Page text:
Place, publisher, year, edition, pages
Amsterdam: Elsevier Bv, 2007
Keyword
biomass combustion, high temperature corrosion, sulfation, kcl, chlorout, iacm, combustion
Identifiers
urn:nbn:se:umu:diva-19737 (URN)10.1016/j.fuproc.2007.06.023 (DOI)0378-3820 (ISBN)
Available from: 2009-03-10 Created: 2009-03-10 Last updated: 2017-12-13Bibliographically approved
2. High temperature corrosion in a 65 MW waste to energy plant
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2007 (English)In: Fuel processing technology, ISSN 0378-3820, E-ISSN 1873-7188, Vol. 88, no 11-12, 1178-1182 p.Article in journal (Refereed) Published
Abstract [en]

Incineration of municipal solid waste is often associated with high temperature corrosion problems. This paper presents results of full-scale corrosion tests in a 65 MW waste fired combined heat and power plant. A failure case indicated alarmingly high corrosion rate of the superheater tubes. Corrosion tests with five different alloys were carried out within this work in order to determine plant specific corrosion rates on different superheater materials. Additional tests were done to determine the effect on the corrosion rate from adding chlorine containing polyvinyl chloride to the ordinary fuel mix. A corrosion probe with metal temperatures ranging from 320 degrees C to 460 degrees C was used to estimate corrosion loss and to collect deposits. The sampling was performed at a flue gas temperature of 470 degrees C for 10 days. The probe rings were analysed using scanning electron microscope and micrometer measurements to determine the deposit chemistry and corrosion rates. The results showed significant differences in corrosion rates depending on tube material. Chlorine was shown to have a key role in the corrosion process, even at these relatively low temperatures. The results indicated a chlorine induced corrosion mechanism involving volatile iron chloride with a high corrosion rate on the superheater materials typically used. Addition of extra polyvinyl chloride to the fuel mix had an increasing effect on the corrosion. (C) 2007 Elsevier B.V. All rights reserved.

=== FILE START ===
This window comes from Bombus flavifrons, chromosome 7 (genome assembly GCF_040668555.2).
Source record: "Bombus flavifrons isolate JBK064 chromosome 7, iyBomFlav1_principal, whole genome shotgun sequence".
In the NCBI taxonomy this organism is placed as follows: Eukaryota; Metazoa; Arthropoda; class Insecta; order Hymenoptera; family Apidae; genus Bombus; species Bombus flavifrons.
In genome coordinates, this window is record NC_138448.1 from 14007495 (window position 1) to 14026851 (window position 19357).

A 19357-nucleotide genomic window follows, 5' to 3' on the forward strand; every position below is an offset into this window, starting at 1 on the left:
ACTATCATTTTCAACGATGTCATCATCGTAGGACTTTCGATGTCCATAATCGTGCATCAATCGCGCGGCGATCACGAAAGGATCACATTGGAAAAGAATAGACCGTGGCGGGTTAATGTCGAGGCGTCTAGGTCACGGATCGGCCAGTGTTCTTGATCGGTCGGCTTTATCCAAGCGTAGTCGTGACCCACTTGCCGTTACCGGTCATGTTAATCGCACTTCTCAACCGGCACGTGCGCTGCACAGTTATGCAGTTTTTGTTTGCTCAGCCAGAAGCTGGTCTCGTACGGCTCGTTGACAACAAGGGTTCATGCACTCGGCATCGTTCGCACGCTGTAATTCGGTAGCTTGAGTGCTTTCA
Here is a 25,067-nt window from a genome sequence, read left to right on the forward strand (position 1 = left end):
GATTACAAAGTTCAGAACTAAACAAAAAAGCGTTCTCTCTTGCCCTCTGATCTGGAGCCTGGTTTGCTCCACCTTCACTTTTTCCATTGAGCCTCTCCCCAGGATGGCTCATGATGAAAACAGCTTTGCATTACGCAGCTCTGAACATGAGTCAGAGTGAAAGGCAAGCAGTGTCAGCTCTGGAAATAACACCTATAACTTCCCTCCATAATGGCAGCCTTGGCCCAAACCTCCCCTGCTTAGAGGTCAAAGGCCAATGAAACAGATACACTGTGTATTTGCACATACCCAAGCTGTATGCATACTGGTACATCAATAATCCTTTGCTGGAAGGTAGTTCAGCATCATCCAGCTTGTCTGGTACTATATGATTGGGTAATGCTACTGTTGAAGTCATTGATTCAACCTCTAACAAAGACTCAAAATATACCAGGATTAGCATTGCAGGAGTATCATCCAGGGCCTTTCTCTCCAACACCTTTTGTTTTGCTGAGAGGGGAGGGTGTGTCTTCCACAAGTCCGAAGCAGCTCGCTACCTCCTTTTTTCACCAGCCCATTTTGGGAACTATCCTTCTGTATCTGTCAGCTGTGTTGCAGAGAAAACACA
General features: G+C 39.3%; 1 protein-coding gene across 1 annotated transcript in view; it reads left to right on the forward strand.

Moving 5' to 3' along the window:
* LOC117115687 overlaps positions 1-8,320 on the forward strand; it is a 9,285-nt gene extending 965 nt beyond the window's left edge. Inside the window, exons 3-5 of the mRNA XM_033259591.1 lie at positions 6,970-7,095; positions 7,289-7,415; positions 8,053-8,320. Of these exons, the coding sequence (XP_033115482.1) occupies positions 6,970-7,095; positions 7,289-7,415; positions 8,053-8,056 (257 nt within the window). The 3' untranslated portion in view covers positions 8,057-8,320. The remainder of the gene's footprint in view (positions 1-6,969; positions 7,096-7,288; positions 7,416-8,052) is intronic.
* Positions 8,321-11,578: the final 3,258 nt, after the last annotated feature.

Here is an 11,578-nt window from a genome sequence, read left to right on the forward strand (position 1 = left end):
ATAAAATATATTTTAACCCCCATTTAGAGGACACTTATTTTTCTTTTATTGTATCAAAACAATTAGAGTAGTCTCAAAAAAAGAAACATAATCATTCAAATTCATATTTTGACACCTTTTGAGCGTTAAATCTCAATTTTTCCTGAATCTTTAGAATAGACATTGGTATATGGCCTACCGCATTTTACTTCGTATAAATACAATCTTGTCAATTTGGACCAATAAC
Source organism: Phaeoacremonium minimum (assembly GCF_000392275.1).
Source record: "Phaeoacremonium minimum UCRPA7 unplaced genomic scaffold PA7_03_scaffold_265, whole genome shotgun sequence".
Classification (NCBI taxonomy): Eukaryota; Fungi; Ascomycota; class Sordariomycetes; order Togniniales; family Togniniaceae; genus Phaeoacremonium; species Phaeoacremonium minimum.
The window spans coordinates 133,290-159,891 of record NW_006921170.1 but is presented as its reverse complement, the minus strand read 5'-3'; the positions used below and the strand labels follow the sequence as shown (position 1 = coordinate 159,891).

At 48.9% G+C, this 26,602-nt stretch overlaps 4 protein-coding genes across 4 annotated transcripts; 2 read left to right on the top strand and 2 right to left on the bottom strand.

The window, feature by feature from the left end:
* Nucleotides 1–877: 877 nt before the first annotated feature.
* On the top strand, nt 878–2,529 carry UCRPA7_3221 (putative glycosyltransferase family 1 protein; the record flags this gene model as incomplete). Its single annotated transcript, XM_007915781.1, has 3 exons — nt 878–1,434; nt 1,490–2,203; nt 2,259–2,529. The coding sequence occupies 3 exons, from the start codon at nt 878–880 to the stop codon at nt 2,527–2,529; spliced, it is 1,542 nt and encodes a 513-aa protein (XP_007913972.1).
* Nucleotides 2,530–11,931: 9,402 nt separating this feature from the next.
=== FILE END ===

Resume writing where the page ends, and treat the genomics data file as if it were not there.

Place, publisher, year, edition, pages
Elsevier B.V., 2007
Keyword
superheater corrosion, waste incineration, pvc, msw, chlorine
Identifiers
urn:nbn:se:umu:diva-19744 (URN)10.1016/j.fuproc.2007.06.031 (DOI)0378-3820 (ISBN)
Note
This work was supported by Umeå Energi AB. Technical assistance by Vattenfall Research and Development AB is also acknowledged. Available from: 2009-03-10 Created: 2009-03-10 Last updated: 2017-12-13Bibliographically approved
3. Principle, calibration, and application of the in situ alkali chloride monitor
Open this publication in new window or tab >>Principle, calibration, and application of the in situ alkali chloride monitor
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2009 (English)In: Review of Scientific Instruments, ISSN 0034-6748, E-ISSN 1089-7623, Vol. 80, no 2, 023104-1-023104-4 p.Article in journal (Refereed) Published
Abstract [en]

 The extended use of biomass for heat and power production has caused increased operational problems with fouling and high-temperature corrosion in boilers. These problems are mainly related to the presence of alkali chlorides (KCl and NaCl) at high concentrations in the flue gas. The In-Situ Alkali Chloride Monitor (IACM) was developed by Vattenfall Research and Development AB for measuring the alkali chloride concentration in hot flue gases (>650 oC). The measurement technique is based on molecular differential absorption spectroscopy in the UV range. Simultaneous measurement of SO2 concentration is also possible. The measuring range is 1-50 ppm for the sum of KCl and NaCl concentrations, and 4-750 ppm for SO2. This paper describes the principle of the IACM as well as its calibration. Furthermore, an example of its application in an industrial boiler is given.

Place, publisher, year, edition, pages
American Institute of Physics, 2009
Keyword
bioenergy conversion, boilers, corrosion, flue gases, gas sensors, ultraviolet spectra
Identifiers
urn:nbn:se:umu:diva-19738 (URN)10.1063/1.3081015 (DOI)
Available from: 2009-03-10 Created: 2009-03-10 Last updated: 2017-12-13Bibliographically approved